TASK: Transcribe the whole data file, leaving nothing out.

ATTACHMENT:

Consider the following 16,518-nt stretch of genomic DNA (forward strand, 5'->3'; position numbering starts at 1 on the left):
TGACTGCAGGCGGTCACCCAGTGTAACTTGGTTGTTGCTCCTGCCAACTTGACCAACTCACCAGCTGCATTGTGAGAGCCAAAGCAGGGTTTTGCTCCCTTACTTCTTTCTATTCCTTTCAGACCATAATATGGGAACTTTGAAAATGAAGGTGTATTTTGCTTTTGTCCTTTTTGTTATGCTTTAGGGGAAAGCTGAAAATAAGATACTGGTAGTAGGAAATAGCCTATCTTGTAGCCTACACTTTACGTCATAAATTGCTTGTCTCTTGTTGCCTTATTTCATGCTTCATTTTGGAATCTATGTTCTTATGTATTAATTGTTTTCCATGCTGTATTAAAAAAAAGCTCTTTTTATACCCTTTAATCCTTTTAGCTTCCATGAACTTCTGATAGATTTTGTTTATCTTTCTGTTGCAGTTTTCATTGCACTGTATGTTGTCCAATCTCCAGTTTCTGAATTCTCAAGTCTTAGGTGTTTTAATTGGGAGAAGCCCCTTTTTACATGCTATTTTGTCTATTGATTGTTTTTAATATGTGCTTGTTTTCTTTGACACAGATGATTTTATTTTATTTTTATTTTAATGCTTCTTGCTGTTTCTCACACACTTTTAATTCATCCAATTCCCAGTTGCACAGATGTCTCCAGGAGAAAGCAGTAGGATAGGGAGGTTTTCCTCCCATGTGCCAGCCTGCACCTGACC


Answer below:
Consider the following 16,518-nt stretch of genomic DNA (forward strand, 5'->3'; position numbering starts at 1 on the left):
TGACTGCAGGCGGTCACCCAGTGTAACTTGGTTGTTGCTCCTGCCAACTTGACCAACTCACCAGCTGCATTGTGAGAGCCAAAGCAGGGTTTTGCTCCCTTACTTCTTTCTATTCCTTTCAGACCATAATATGGGAACTTTGAAAATGAAGGTGTATTTTGCTTTTGTCCTTTTTGTTATGCTTTAGGGGAAAGCTGAAAATAAGATACTGGTAGTAGGAAATAGCCTATCTTGTAGCCTACACTTTACGTCATAAATTGCTTGTCTCTTGTTGCCTTATTTCATGCTTCATTTTGGAATCTATGTTCTTATGTATTAATTGTTTTCCATGCTGTATTAAAAAAAAGCTCTTTTTATACCCTTTAATCCTTTTAGCTTCCATGAACTTCTGATAGATTTTGTTTATCTTTCTGTTGCAGTTTTCATTGCACTGTATGTTGTCCAATCTCCAGTTTCTGAATTCTCAAGTCTTAGGTGTTTTAATTGGGAGAAGCCCCTTTTTACATGCTATTTTGTCTATTGATTGTTTTTAATATGTGCTTGTTTTCTTTGACACAGATGATTTTATTTTATTTTTATTTTAATGCTTCTTGCTGTTTCTCACACACTTTTAATTCATCCAATTCCCAGTTGCACAGATGTCTCCAGGAGAAAGCAGTAGGATAGGGAGGTTTTCCTCCCATGTGCCAGCCTGCACCTGACC